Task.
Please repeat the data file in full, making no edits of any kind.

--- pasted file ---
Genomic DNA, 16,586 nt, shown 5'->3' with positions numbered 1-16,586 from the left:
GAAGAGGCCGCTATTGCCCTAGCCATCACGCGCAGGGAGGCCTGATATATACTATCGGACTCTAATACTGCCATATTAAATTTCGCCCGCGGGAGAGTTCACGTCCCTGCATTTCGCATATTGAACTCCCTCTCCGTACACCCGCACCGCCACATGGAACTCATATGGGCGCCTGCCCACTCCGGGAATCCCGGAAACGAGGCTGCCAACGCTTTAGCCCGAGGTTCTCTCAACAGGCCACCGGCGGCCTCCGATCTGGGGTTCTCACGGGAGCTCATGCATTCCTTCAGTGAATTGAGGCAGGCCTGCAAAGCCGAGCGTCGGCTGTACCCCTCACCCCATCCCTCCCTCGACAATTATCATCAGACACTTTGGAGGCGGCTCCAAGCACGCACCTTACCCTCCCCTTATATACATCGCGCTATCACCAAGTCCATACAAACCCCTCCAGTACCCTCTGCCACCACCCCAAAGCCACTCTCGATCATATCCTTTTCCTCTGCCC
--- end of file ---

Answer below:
Genomic DNA, 16,586 nt, shown 5'->3' with positions numbered 1-16,586 from the left:
GAAGAGGCCGCTATTGCCCTAGCCATCACGCGCAGGGAGGCCTGATATATACTATCGGACTCTAATACTGCCATATTAAATTTCGCCCGCGGGAGAGTTCACGTCCCTGCATTTCGCATATTGAACTCCCTCTCCGTACACCCGCACCGCCACATGGAACTCATATGGGCGCCTGCCCACTCCGGGAATCCCGGAAACGAGGCTGCCAACGCTTTAGCCCGAGGTTCTCTCAACAGGCCACCGGCGGCCTCCGATCTGGGGTTCTCACGGGAGCTCATGCATTCCTTCAGTGAATTGAGGCAGGCCTGCAAAGCCGAGCGTCGGCTGTACCCCTCACCCCATCCCTCCCTCGACAATTATCATCAGACACTTTGGAGGCGGCTCCAAGCACGCACCTTACCCTCCCCTTATATACATCGCGCTATCACCAAGTCCATACAAACCCCTCCAGTACCCTCTGCCACCACCCCAAAGCCACTCTCGATCATATCCTTTTCCTCTGCCC